With that, life became legalistic; people lived according to Thou Shalts and Thou Shalt Nots. They lived according to religious laws. To the priests, Levites, and lawyers – and any devout Israeli – following the law was the most important thing, even if that meant ignoring someone in need. And so, the law’s requirement to stay ritually clean was more important than the life of another person. Because in order to get rid of the sins that people created because it was impossible to follow every law, people had to go to the Temple and sacrifice an animal. And as we saw earlier, only the priest could perform this sacrifice for the people to atone for their sins. So we are back to the importance of being ritually clean, and avoiding the dying and the dead. But another thing the law taught the people was that anyone outside of their own tribe and people was unclean and unholy.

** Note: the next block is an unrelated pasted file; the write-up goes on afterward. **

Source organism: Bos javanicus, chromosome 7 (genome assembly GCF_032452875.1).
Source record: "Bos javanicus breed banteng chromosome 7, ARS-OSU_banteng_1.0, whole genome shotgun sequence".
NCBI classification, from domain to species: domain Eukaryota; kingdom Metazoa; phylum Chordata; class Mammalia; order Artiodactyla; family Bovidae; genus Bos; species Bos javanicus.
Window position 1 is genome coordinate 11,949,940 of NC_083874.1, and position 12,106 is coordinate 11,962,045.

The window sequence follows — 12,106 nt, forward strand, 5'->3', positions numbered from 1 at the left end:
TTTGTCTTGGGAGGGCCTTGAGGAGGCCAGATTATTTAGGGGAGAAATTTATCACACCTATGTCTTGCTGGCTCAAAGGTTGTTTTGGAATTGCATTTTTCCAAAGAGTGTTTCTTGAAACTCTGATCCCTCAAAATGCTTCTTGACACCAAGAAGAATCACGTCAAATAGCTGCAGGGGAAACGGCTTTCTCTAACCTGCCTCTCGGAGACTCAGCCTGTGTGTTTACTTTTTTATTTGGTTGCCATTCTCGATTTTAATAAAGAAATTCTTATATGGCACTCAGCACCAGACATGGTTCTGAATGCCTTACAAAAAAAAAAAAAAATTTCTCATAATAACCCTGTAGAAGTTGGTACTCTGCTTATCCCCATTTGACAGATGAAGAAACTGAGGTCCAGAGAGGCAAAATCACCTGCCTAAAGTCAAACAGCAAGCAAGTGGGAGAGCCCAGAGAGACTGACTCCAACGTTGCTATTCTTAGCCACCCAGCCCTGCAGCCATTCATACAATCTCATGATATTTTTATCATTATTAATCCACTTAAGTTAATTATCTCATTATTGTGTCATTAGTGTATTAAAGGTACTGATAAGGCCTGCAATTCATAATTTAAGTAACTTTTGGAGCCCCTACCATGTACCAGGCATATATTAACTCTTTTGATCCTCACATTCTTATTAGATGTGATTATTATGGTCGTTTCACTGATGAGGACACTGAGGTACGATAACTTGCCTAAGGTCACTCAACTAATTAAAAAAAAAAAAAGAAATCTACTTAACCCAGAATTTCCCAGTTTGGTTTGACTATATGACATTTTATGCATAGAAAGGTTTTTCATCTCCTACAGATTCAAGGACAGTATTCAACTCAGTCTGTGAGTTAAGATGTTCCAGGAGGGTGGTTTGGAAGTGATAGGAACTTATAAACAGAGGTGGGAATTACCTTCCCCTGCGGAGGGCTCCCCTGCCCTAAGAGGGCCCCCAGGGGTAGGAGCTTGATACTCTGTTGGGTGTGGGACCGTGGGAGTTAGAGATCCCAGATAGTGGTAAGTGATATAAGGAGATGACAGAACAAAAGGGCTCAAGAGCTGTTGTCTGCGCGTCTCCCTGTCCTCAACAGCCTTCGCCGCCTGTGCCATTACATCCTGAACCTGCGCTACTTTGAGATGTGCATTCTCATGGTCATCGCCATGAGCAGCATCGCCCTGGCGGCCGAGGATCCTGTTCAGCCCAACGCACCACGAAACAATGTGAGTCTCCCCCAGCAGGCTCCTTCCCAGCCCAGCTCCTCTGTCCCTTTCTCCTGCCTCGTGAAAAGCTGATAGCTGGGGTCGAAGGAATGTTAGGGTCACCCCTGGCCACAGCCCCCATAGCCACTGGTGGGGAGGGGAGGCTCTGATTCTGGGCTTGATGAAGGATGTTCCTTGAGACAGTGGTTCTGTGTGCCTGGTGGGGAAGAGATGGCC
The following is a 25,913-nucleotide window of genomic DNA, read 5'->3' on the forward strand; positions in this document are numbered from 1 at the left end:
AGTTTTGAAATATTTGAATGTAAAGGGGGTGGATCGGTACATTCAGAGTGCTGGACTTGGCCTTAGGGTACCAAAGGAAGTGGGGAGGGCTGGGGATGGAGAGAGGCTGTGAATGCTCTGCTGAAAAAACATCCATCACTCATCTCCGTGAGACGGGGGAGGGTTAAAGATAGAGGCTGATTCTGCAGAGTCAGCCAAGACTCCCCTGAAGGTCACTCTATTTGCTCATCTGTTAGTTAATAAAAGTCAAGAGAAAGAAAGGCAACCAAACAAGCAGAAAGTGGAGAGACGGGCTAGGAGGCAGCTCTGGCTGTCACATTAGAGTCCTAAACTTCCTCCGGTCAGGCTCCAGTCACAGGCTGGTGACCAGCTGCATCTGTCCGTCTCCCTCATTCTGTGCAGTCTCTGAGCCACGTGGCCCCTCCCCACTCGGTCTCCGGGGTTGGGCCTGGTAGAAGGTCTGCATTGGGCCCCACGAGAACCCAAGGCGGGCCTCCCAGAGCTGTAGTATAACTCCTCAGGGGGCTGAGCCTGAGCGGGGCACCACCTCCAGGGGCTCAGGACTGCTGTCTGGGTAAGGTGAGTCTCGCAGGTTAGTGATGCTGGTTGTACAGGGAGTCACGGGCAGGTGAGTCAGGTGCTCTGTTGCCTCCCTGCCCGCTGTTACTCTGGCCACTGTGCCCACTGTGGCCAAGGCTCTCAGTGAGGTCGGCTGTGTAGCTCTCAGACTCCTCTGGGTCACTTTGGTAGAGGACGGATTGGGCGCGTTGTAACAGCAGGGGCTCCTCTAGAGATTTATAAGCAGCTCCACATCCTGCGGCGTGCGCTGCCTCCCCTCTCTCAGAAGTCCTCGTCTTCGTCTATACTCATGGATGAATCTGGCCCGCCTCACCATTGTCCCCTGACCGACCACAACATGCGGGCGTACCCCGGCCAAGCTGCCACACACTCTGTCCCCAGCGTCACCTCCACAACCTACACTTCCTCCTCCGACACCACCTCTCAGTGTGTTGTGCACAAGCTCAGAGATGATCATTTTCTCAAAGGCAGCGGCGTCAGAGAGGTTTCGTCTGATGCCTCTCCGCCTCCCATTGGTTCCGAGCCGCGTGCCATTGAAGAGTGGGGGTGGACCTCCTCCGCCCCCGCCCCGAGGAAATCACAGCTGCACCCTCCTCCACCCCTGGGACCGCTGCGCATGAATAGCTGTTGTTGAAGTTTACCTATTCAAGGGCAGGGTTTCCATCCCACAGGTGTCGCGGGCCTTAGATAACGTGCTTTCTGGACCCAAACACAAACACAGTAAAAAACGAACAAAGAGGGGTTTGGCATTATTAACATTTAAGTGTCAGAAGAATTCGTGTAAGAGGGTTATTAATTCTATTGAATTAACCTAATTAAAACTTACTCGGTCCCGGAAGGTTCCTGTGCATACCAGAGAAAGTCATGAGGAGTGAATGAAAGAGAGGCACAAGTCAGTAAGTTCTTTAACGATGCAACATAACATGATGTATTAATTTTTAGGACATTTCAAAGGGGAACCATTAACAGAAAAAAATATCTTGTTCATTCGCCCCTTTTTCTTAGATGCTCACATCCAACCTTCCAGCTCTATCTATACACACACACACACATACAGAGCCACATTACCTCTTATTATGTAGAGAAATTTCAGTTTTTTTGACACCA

Which brings us to today. We look at our world today, and we often see that we’ve become like the priest and the Levite, drawing into our own worlds. We create our own neighbourhoods that draw us together with others who are just like us. We create neighbourhoods in our political affiliations, our national identities, and even our denominations.
The churches we belong to, the party we vote for, and the country we live in – we make these our neighbourhoods, and we consider them better than others because we think we are “right” and others are “wrong.” We think we’re holy and blessed, which leads us to view others who aren’t like us as bad or unholy.